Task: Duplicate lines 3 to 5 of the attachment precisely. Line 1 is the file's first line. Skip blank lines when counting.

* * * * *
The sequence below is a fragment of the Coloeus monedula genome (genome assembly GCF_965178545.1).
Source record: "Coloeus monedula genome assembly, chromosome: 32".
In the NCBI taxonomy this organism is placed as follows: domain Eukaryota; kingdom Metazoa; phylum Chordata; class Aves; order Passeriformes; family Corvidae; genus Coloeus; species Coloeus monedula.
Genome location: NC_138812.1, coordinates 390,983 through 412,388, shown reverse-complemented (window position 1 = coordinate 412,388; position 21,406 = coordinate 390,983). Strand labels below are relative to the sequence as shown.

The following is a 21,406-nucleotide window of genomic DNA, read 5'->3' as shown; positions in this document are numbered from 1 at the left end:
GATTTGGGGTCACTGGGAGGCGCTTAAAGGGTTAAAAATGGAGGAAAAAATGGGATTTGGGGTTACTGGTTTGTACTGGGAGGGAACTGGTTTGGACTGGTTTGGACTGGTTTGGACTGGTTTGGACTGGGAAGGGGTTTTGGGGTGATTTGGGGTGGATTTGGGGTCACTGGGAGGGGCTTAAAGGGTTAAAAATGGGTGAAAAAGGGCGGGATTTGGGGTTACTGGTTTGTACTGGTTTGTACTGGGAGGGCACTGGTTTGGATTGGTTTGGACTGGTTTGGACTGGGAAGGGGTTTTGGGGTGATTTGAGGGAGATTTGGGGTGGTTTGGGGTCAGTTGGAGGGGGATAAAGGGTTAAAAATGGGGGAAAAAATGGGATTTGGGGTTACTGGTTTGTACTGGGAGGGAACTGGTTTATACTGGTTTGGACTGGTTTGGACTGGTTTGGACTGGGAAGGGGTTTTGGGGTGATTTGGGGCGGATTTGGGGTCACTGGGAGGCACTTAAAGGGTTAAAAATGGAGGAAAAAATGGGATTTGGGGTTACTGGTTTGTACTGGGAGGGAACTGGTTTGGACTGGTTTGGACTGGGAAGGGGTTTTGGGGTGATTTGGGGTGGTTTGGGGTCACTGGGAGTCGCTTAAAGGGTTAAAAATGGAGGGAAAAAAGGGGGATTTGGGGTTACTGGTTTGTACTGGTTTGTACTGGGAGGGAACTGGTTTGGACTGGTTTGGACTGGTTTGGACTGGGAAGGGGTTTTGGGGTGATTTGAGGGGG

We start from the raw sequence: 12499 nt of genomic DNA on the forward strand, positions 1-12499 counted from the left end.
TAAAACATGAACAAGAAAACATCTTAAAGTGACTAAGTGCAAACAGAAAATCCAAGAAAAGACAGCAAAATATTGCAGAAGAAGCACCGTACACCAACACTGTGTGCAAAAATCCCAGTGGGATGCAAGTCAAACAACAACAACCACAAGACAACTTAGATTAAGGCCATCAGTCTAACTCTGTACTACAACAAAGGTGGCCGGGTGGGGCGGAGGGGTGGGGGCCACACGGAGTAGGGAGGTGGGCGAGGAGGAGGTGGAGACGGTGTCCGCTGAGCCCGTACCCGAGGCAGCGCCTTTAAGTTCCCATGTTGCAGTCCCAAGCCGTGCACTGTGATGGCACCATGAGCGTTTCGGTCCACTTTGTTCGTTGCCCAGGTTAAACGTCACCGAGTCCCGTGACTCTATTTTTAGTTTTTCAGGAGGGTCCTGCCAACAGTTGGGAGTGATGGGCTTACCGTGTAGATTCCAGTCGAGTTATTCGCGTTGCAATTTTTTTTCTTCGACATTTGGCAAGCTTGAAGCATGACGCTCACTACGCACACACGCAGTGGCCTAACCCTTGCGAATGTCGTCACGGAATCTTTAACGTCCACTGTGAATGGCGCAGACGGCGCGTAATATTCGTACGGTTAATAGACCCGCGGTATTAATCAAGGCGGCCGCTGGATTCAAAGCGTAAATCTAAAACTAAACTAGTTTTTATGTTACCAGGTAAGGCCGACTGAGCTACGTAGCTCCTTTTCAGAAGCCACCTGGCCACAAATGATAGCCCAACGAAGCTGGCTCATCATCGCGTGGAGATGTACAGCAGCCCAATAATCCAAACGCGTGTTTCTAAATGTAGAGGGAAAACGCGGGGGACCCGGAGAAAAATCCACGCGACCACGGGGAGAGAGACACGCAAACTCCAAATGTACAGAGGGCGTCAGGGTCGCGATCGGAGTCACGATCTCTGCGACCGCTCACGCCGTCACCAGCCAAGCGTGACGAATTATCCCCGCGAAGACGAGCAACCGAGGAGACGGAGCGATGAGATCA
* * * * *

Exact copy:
In the NCBI taxonomy this organism is placed as follows: domain Eukaryota; kingdom Metazoa; phylum Chordata; class Aves; order Passeriformes; family Corvidae; genus Coloeus; species Coloeus monedula.
Genome location: NC_138812.1, coordinates 390,983 through 412,388, shown reverse-complemented (window position 1 = coordinate 412,388; position 21,406 = coordinate 390,983). Strand labels below are relative to the sequence as shown.

The following is a 21,406-nucleotide window of genomic DNA, read 5'->3' as shown; positions in this document are numbered from 1 at the left end: